windows7logoRun Microsoft’s Windows 7 Upgrade Advisor before making any decisions about upgrading your computer!

 Here’s a good summary from ZDNET writer Ed Bott:

Who should upgrade? And who shouldn’t? As always, I don’t believe in one-size-fits-all recommendations. But for a few categories, the choice is simple:

  • If you’re running Windows Vista and gritting your teeth over it, you should upgrade as soon as possible. The relief will be immediate.
  • If you’re shopping for a new PC, get one with Windows 7 on it. And if it doesn’t run properly on Day 1, return it and find another. OEMs that do a good job of matching PC hardware to Windows should be rewarded. Those who didn’t learn from the Vista experience deserve to be punished.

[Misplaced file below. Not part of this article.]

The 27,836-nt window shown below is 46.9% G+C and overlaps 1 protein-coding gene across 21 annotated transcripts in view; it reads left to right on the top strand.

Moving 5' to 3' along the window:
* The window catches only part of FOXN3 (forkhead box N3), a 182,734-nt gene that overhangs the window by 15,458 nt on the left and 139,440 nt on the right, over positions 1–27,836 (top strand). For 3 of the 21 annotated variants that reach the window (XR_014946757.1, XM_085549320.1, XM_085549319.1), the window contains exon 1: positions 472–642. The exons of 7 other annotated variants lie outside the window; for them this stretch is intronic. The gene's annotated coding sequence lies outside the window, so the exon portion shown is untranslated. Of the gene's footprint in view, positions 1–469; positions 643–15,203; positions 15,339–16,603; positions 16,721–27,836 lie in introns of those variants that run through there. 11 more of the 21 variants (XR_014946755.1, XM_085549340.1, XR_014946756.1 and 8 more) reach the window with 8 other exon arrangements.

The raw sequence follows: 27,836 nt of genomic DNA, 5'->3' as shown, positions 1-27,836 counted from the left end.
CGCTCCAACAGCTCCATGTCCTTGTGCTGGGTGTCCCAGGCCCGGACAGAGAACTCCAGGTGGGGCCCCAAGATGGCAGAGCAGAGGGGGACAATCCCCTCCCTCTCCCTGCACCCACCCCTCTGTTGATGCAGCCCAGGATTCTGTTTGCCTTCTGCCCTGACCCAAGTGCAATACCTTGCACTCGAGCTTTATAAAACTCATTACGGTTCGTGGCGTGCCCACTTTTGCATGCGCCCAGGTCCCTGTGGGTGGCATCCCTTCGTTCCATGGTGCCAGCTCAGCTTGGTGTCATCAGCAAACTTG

• If you’re perfectly happy with the performance of XP and don’t want to relearn established habits, stay put.
  • For anyone relying on mission-critical Windows-based apps or specialized hardware, testing trumps any desire to have the latest OS, no matter how well it’s been reviewed.

From Kevin Weilbacher’s blog:

1. Everyone agrees that doing a clean reload of Windows 7 is always preferred over an in-place upgrade.
2. However, there is also a strong concensus that an in-place upgrade from Vista to Windows 7 works very, very well

Some words to the wise:

1. Be sure to do a full image backup of your system beforehand. Those of you with Windows Home Server, that job is as easy as clicking a button.
2. If you take the first approach (reformat/reload), be sure to utilize the terrific Windows Easy Transfer (WET) utility and backup all your data files and user settings on your Vista computer first. WARNING: Be sure you use the version of WET that comes on the Windows 7 DVD, and not the one that’s already installed on your Vista system.

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